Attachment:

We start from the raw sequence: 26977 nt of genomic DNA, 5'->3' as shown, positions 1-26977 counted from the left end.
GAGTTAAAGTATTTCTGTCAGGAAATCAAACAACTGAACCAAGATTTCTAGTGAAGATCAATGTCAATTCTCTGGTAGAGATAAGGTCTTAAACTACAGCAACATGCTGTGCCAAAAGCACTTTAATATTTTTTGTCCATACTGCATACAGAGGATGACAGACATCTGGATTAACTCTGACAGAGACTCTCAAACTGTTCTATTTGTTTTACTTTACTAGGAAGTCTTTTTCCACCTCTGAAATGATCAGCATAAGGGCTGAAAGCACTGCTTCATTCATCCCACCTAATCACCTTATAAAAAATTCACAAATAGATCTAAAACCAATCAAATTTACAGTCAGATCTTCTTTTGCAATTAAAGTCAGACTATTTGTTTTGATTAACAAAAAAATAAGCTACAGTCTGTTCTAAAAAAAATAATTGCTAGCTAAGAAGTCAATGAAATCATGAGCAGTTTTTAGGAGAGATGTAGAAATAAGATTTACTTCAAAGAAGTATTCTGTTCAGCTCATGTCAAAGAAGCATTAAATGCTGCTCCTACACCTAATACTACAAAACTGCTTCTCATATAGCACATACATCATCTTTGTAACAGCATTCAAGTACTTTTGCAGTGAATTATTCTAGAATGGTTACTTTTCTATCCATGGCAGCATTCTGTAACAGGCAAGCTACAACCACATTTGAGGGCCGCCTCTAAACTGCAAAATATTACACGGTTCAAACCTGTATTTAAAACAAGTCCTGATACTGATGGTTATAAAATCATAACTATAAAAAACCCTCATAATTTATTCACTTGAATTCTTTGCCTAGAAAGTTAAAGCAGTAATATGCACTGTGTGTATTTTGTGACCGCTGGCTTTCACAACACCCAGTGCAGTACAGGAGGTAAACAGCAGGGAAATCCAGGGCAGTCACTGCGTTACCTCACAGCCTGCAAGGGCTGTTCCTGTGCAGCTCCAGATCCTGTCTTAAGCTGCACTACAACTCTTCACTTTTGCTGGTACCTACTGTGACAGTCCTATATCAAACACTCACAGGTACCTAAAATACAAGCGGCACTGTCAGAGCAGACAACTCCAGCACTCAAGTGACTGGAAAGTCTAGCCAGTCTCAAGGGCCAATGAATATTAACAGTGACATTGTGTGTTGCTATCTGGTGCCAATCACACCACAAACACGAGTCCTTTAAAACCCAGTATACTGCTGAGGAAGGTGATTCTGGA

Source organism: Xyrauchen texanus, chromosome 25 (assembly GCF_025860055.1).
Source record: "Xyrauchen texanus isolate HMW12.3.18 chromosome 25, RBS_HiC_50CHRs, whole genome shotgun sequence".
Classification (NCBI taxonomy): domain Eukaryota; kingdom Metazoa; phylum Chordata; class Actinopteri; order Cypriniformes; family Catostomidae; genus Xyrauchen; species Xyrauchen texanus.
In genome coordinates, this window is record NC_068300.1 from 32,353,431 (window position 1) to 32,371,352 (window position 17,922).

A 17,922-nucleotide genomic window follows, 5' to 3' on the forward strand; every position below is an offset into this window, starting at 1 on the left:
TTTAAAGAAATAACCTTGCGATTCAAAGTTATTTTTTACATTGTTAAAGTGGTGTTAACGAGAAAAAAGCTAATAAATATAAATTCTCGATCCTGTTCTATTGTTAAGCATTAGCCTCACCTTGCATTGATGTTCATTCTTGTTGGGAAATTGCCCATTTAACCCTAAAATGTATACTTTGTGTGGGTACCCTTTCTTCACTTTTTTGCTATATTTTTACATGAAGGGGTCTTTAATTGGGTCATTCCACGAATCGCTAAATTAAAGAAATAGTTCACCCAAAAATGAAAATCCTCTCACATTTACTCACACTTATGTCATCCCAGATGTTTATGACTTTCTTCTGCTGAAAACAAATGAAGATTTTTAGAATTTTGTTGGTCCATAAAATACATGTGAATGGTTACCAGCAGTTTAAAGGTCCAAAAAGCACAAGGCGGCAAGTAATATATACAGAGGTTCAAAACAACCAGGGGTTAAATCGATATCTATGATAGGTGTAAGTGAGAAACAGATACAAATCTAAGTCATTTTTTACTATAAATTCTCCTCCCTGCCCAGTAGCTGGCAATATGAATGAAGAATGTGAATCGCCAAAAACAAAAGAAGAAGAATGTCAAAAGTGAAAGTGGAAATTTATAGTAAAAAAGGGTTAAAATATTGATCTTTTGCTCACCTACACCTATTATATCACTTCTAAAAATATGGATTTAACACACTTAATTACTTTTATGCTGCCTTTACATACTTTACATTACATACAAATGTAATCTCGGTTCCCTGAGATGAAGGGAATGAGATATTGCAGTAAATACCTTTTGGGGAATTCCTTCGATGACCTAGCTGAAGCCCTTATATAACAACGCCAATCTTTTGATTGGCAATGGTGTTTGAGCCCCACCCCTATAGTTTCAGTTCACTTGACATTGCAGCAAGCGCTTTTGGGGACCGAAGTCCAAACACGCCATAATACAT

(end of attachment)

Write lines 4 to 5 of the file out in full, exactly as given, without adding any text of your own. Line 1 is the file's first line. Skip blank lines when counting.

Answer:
Source record: "Xyrauchen texanus isolate HMW12.3.18 chromosome 25, RBS_HiC_50CHRs, whole genome shotgun sequence".
Classification (NCBI taxonomy): domain Eukaryota; kingdom Metazoa; phylum Chordata; class Actinopteri; order Cypriniformes; family Catostomidae; genus Xyrauchen; species Xyrauchen texanus.